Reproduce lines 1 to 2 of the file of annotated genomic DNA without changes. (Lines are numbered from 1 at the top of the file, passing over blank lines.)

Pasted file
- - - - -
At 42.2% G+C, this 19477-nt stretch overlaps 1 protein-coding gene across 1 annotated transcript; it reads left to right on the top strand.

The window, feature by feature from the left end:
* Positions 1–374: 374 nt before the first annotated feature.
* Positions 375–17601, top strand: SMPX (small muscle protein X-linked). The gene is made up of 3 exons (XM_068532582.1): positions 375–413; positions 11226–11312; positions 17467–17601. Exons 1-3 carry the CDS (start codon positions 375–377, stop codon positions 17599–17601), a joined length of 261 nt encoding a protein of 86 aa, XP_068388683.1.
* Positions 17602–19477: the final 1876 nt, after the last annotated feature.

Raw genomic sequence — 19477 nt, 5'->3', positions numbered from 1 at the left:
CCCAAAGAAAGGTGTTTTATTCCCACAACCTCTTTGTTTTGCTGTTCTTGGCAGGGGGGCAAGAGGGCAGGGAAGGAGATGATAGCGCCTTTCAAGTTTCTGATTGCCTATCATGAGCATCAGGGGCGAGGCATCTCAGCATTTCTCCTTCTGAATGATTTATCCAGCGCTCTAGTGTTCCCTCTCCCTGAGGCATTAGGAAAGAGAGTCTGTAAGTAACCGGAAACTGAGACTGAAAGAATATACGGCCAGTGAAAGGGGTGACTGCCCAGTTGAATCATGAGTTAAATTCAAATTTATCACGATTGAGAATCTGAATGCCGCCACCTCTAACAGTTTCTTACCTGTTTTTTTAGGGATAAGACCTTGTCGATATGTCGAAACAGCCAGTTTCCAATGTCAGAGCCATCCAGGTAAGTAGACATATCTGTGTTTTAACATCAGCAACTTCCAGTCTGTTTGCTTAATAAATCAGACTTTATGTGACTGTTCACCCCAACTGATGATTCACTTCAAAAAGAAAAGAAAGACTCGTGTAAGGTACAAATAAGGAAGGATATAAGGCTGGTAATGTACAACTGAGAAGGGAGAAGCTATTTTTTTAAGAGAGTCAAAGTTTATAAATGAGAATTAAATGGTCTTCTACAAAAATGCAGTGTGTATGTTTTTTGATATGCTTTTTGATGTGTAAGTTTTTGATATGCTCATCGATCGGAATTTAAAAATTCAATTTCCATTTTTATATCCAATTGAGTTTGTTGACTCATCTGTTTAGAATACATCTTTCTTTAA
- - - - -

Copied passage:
At 42.2% G+C, this 19477-nt stretch overlaps 1 protein-coding gene across 1 annotated transcript; it reads left to right on the top strand.

The window, feature by feature from the left end: